|Edmund Amateis, Mail Delivery, 1941|
"Oh, we didn't see you out there!", exclaimed a friendly voice. "Please, come join our storytime while we wait for the lights to turn on." I tiptoed quietly behind the circulation desk and joined the parents and children who were enthusiastically listening to one of my favorite stories, Help! I'm a Prisoner in the Library.
At that moment, we heard two dogs barking; it sounded like they were in the library. Luckily, I remembered that dogs were welcome at story hour. However, I then noticed that the dogs were followed by a hunched man so coated with ice his features were obscured. He was carrying three dim flashlights whose beams slanted over our rapt faces. The dogs had such beautiful coats that I took my eyes off the man. These dogs, as scary as they looked, walked over to our circle and lay down.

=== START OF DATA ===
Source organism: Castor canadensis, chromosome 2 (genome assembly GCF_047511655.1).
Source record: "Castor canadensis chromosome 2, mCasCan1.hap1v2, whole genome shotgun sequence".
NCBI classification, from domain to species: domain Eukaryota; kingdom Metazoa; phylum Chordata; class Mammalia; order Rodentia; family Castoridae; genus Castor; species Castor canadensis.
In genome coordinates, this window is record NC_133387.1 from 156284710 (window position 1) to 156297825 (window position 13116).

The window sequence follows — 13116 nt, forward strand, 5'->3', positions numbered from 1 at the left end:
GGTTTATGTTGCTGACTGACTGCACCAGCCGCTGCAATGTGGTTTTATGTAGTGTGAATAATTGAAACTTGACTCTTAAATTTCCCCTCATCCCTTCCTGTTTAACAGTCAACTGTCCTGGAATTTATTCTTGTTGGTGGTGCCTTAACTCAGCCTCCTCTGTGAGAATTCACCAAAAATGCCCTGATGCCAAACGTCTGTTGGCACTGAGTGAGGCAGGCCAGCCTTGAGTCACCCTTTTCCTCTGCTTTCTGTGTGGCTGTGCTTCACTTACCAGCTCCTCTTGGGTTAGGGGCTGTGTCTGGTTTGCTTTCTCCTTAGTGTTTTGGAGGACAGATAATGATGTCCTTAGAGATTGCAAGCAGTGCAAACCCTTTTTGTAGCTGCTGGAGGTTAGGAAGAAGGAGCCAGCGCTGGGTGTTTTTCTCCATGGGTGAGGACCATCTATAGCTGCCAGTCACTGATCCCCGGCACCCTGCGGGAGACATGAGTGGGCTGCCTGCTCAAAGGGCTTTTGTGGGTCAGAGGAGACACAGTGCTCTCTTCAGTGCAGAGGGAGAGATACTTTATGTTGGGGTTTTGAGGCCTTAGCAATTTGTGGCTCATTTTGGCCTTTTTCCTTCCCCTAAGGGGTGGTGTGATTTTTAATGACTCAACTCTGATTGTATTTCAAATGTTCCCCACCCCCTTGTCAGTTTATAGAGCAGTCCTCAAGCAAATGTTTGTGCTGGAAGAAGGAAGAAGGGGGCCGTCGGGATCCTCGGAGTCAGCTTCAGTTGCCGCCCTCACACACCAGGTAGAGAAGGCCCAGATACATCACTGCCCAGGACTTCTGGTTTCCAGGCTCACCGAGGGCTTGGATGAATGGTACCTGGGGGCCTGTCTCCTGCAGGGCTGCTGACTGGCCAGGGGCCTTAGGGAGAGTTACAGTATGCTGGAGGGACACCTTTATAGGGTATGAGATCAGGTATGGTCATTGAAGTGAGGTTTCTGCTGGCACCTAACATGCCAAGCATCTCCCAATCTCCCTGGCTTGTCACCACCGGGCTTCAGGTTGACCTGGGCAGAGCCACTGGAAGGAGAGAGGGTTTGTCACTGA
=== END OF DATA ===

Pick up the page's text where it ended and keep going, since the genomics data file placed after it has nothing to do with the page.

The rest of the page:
"We've been walking through this snowstorm for hours," the man said. "These pups are plum tuckered out." He sat heavily in a chair behind the dogs. The children were drawn to the man, hoping he had a story to tell them. They immediately noticed a large knapsack lying next to his feet. Out of the bag, he pulled a small book with a tattered cover.
"This is a story I wrote years ago after journeying to the North Pole," said the man. "It began when I was a young boy and is still in progress. 'Whenever I hear the sound of bells on a snowy night, the magic begins...'"
The man continued his story long into the night, until we all nodded off to sleep. In the morning, we awoke at the same time, looking around at one another with sleepy eyes. We all remembered fantastic tales about sudden snowstorms, talking dogs with magical powers and curious books that saved the day, but no-one remembered any of the stories the same way. Was it all a dream? As we walked out the library door into the bright sparkling morning, we glanced down and saw, lying on top of a pristine snowdrift, a small book with a tattered cover. On the cover was a golden pawprint.